The growing complexity of global mobility is not just about having more short-term assignments or commuters. Some of your future assignees might not even work for your company. This trend has existing for many years in the oil, gas, and engineering industries where contractors and freelancers are used on a regular basis. The trend is now reaching many more sectors and types of jobs. We are seeing an increasing number of highly skilled professionals willing to market themselves directly in the host location (“locally hired foreigners”) as opposed to be hired in their home location and relocated to the assignment location by the company. In some cases, these highly skilled professionals are hired as freelancers rather than as permanent employees. The rise of the gig workers who go from project to project for multiple employers is part of the future of work. The implications of this new way of working for global mobility and international assignment models could be profound.


Flexibility in mobility 

The preference of millennials for greater flexibility and the imperative of adapting host-based approaches (e.g. local plus) to specific country conditions are driving the need for increasing flexibility in policies. Some companies are considering having two parts in their global policies: one part covering global principles and a more flexible second part reflecting local conditions. More generally there is an increasing appetite for cafeteria style policies that mirror the flexible benefits provided to local employees.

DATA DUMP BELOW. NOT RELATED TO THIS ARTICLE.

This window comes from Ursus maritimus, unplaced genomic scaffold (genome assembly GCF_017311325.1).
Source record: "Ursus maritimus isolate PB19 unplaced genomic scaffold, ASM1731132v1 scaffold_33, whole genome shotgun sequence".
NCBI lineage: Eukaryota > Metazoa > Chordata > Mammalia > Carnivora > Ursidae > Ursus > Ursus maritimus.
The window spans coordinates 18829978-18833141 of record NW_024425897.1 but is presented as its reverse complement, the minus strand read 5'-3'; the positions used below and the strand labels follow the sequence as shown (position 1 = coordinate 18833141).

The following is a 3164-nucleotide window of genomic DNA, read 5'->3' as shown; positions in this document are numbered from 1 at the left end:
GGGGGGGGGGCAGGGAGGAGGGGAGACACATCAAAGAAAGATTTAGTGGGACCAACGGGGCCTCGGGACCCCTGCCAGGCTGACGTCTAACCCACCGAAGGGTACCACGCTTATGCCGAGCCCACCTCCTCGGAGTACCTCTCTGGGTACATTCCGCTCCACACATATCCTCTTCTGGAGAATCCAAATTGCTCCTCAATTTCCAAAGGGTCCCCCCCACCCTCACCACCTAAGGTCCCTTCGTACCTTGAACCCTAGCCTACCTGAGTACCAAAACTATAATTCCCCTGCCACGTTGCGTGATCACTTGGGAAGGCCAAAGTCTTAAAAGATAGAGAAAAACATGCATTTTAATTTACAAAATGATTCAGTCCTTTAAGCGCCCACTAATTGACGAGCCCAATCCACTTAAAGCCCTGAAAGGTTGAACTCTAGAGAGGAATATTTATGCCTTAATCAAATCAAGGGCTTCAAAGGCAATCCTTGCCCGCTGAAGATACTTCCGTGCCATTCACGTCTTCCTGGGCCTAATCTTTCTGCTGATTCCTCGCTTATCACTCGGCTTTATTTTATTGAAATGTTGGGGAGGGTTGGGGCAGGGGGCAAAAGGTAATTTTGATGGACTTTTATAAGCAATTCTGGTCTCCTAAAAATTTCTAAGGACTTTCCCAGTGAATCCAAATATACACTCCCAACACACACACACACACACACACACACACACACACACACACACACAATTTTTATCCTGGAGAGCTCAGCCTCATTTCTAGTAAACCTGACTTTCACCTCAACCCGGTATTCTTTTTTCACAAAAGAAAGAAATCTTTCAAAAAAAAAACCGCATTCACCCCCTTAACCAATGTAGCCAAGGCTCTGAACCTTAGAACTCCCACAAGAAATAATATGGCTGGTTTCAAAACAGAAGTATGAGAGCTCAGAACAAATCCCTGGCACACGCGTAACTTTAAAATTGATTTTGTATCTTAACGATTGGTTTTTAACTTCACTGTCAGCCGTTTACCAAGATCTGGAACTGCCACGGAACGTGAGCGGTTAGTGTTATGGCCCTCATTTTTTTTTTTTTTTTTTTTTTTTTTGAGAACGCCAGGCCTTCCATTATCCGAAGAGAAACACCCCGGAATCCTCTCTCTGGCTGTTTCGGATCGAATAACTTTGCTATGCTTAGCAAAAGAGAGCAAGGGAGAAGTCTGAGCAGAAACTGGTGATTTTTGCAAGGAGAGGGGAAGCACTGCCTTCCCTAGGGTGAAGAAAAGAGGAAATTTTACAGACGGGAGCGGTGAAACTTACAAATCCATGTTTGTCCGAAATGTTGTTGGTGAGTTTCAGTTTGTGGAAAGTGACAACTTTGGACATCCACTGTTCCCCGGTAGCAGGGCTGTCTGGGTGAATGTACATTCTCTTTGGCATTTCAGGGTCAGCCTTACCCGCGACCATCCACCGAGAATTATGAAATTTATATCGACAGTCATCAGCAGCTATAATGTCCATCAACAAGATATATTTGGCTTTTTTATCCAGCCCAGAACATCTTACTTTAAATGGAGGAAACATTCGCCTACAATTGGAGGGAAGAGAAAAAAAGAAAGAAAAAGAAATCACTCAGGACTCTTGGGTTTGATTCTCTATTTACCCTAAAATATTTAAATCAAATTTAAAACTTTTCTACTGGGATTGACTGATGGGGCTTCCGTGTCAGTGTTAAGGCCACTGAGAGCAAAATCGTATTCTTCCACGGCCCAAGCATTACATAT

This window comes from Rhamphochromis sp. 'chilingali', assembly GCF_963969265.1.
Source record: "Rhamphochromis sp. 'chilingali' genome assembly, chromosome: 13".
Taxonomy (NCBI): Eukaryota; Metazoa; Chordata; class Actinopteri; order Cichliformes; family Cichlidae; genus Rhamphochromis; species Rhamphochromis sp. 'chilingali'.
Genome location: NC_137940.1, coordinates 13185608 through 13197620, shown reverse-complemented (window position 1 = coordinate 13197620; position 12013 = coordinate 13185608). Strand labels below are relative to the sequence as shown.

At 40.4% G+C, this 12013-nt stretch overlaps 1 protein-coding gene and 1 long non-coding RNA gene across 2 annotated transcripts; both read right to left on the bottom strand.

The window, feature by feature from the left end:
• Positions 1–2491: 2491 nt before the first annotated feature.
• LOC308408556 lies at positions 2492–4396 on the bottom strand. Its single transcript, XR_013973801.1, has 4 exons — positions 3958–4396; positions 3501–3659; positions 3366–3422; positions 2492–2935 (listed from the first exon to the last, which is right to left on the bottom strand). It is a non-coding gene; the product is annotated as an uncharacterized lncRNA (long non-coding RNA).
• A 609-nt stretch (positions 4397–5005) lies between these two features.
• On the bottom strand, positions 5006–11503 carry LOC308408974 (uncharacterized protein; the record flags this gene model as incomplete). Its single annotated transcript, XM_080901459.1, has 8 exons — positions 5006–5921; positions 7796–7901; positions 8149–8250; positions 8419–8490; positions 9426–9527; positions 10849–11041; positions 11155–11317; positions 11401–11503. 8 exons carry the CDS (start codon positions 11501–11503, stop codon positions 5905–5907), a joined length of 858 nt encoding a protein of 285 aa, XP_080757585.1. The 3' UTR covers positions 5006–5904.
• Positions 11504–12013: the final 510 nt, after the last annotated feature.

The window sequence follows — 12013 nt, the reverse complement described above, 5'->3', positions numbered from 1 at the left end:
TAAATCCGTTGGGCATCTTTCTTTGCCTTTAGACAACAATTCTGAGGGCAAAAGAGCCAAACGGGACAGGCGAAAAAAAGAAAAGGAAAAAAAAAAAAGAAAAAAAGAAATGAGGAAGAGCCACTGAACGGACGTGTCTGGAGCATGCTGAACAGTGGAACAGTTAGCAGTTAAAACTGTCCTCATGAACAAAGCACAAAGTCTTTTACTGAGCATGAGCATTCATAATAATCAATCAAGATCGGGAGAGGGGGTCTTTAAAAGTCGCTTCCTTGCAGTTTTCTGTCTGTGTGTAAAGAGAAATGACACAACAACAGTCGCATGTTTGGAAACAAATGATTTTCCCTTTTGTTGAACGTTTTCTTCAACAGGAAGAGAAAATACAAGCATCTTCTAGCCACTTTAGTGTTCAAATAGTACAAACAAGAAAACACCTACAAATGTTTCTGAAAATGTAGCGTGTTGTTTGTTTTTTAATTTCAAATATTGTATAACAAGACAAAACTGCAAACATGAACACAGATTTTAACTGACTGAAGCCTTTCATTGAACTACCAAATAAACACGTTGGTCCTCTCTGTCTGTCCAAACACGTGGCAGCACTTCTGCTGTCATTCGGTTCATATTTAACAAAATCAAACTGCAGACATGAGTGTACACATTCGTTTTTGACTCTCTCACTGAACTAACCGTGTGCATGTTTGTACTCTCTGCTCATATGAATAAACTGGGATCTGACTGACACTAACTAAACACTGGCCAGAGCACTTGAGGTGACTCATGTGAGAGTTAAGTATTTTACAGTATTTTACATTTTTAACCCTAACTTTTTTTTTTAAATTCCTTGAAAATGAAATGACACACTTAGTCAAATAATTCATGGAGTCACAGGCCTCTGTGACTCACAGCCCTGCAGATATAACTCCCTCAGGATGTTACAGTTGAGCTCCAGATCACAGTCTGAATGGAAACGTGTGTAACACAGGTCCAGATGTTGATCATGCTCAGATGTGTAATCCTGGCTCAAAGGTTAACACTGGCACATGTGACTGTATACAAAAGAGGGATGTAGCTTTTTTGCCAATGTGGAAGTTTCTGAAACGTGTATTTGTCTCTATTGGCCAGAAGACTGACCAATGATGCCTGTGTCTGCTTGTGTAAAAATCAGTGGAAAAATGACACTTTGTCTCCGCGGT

The limit to this flexible approach is the duty of care that companies have: in hardship locations, companies might need to limit the flexibility given to assignees to limit risks. From a tax perspective, an absence of tax equalization doesn’t mean that a company can completely ignore assignee’s tax issues. Tax support and advice still need to be provided not only for compliance reasons but also to limit scenarios where assignees could make costly mistakes and turn against the company.

More generally the question of duty of care and minimum level of support can be expanded to encompass exchange rate issues, insurance questions, and pension decisions. More flexibility therefore implies that educating mobile employees on financial and benefits decisions will increasingly play an important role.


Future role of baby boomers

While millennials capture the headlines, the population and the workforce are aging fast, not only in developed countries but also in many emerging markets. This is putting pressure on pensions but also affecting the way people work. Aside from the aging of the general population, other factors are driving the increasing number of older assignees – employees in their 50s are potentially more mobile than younger employees with families and might be tempted to go on one more assignment before retiring.

They can also be tempted to offer their expertise internationally on a freelance basis. Certain industry sectors have been relying on older workers and even brought back employees from retirement. That was the case a few years ago in the oil and gas sector when companies had to bring back engineering from retirement to bridge talent gap and while investments in the oil sector have more recently dropped, the trend of bringing back or extending the career of highly skilled individuals with critical skills for the business is likely to continue.